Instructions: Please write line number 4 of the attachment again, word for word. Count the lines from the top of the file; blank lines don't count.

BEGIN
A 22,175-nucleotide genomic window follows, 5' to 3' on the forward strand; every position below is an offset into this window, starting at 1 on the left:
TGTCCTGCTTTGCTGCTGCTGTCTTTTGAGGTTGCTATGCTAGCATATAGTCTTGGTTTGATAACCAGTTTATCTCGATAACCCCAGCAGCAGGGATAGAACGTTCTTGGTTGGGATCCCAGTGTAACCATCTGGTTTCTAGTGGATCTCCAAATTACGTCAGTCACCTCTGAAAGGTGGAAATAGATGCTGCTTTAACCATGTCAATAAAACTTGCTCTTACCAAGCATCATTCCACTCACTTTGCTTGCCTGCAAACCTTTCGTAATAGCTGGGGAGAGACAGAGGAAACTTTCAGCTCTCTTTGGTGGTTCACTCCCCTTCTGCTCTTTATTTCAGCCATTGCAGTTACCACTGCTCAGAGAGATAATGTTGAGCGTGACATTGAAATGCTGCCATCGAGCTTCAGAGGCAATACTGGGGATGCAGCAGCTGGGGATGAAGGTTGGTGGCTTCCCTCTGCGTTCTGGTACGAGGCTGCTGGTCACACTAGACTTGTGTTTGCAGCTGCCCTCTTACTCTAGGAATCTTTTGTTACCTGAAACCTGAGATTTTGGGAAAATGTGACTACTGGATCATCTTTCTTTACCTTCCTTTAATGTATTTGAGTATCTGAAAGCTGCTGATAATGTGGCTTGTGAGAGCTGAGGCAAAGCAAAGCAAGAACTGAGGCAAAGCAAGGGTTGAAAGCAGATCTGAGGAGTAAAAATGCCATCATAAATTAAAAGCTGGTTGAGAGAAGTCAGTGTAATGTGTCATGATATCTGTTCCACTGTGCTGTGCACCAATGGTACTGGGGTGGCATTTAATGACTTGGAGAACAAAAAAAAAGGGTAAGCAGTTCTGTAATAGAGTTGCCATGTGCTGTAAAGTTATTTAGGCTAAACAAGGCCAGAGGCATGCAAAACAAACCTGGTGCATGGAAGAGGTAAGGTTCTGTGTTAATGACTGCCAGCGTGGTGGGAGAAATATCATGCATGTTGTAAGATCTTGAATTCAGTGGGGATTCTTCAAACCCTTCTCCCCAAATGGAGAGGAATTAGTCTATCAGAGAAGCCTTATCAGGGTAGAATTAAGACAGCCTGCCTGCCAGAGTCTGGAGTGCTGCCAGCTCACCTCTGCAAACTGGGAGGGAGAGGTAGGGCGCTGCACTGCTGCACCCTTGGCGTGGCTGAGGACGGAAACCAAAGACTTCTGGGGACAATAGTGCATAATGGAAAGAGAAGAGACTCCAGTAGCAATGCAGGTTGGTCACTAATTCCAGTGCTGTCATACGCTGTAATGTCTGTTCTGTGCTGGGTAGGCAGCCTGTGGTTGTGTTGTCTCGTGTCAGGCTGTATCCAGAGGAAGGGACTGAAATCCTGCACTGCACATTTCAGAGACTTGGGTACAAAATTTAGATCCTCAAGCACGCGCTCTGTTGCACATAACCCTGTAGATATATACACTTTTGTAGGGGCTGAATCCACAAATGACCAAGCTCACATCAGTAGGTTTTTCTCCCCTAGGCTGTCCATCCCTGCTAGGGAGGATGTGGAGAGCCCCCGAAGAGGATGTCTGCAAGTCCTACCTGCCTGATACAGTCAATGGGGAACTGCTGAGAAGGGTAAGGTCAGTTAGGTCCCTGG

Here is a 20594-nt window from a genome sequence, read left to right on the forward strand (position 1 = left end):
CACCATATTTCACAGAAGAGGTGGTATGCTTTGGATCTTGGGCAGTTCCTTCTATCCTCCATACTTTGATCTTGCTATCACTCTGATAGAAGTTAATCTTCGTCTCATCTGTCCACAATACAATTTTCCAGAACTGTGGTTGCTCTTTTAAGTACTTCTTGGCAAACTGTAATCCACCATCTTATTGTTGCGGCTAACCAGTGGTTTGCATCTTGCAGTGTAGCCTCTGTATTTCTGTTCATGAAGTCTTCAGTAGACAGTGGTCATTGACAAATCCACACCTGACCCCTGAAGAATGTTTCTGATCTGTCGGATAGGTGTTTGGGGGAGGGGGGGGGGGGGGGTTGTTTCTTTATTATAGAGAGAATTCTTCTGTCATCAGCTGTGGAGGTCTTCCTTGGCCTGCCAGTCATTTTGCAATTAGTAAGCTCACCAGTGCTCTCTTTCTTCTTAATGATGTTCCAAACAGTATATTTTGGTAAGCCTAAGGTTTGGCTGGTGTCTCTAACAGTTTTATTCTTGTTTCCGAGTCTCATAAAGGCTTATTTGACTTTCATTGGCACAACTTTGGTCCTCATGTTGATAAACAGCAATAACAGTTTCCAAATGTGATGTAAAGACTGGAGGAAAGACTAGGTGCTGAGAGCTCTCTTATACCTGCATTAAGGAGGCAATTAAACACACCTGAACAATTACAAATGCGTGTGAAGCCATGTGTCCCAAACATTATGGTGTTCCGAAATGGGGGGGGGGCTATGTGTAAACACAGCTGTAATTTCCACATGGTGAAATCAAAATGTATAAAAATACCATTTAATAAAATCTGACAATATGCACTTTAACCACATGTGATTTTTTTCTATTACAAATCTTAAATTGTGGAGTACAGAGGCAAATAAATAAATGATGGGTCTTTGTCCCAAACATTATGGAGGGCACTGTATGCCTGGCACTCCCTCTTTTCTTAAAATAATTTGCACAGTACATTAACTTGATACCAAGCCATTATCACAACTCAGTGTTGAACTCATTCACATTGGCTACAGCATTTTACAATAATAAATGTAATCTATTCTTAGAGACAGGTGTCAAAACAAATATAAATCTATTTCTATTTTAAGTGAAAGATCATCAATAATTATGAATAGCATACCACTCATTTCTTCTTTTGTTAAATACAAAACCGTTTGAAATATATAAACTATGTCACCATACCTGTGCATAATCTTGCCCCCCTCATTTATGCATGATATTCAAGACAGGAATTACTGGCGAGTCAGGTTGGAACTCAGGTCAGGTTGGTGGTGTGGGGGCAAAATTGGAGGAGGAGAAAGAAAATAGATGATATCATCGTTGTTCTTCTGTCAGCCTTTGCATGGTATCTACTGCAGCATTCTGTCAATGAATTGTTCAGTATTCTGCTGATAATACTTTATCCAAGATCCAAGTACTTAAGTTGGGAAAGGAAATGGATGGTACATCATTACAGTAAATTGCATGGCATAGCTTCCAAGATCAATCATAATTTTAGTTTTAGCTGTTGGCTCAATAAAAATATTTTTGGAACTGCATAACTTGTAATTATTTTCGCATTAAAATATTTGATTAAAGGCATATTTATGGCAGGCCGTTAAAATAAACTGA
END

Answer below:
CACCATATTTCACAGAAGAGGTGGTATGCTTTGGATCTTGGGCAGTTCCTTCTATCCTCCATACTTTGATCTTGCTATCACTCTGATAGAAGTTAATCTTCGTCTCATCTGTCCACAATACAATTTTCCAGAACTGTGGTTGCTCTTTTAAGTACTTCTTGGCAAACTGTAATCCACCATCTTATTGTTGCGGCTAACCAGTGGTTTGCATCTTGCAGTGTAGCCTCTGTATTTCTGTTCATGAAGTCTTCAGTAGACAGTGGTCATTGACAAATCCACACCTGACCCCTGAAGAATGTTTCTGATCTGTCGGATAGGTGTTTGGGGGAGGGGGGGGGGGGGGGTTGTTTCTTTATTATAGAGAGAATTCTTCTGTCATCAGCTGTGGAGGTCTTCCTTGGCCTGCCAGTCATTTTGCAATTAGTAAGCTCACCAGTGCTCTCTTTCTTCTTAATGATGTTCCAAACAGTATATTTTGGTAAGCCTAAGGTTTGGCTGGTGTCTCTAACAGTTTTATTCTTGTTTCCGAGTCTCATAAAGGCTTATTTGACTTTCATTGGCACAACTTTGGTCCTCATGTTGATAAACAGCAATAACAGTTTCCAAATGTGATGTAAAGACTGGAGGAAAGACTAGGTGCTGAGAGCTCTCTTATACCTGCATTAAGGAGGCAATTAAACACACCTGAACAATTACAAATGCGTGTGAAGCCATGTGTCCCAAACATTATGGTGTTCCGAAATGGGGGGGGGGCTATGTGTAAACACAGCTGTAATTTCCACATGGTGAAATCAAAATGTATAAAAATACCATTTAATAAAATCTGACAATATGCACTTTAACCACATGTGATTTTTTTCTATTACAAATCTTAAATTGTGGAGTACAGAGGCAAATAAATAAATGATGGGTCTTTGTCCCAAACATTATGGAGGGCACTGTATGCCTGGCACTCCCTCTTTTCTTAAAATAATTTGCACAGTACATTAACTTGATACCAAGCCATTATCACAACTCAGTGTTGAACTCATTCACATTGGCTACAGCATTTTACAATAATAAATGTAATCTATTCTTAGAGACAGGTGTCAAAACAAATATAAATCTATTTCTATTTTAAGTGAAAGATCATCAATAATTATGAATAGCATACCACTCATTTCTTCTTTTGTTAAATACAAAACCGTTTGAAATATATAAACTATGTCACCATACCTGTGCATAATCTTGCCCCCCTCATTTATGCATGATATTCAAGACAGGAATTACTGGCGAGTCAGGTTGGAACTCAGGTCAGGTTGGTGGTGTGGGGGCAAAATTGGAGGAGGAGAAAGAAAATAGATGATATCATCGTTGTTCTTCTGTCAGCCTTTGCATGGTATCTACTGCAGCATTCTGTCAATGAATTGTTCAGTATTCTGCTGATAATACTTTATCCAAGATCCAAGTACTTAAGTTGGGAAAGGAAATGGATGGTACATCATTACAGTAAATTGCATGGCATAGCTTCCAAGATCAATCATAATTTTAGTTTTAGCTGTTGGCTCAATAAAAATATTTTTGGAACTGCATAACTTGTAATTATTTTCGCATTAAAATATTTGATTAAAGGCATATTTATGGCAGGCCGTTAAAATAAACTGA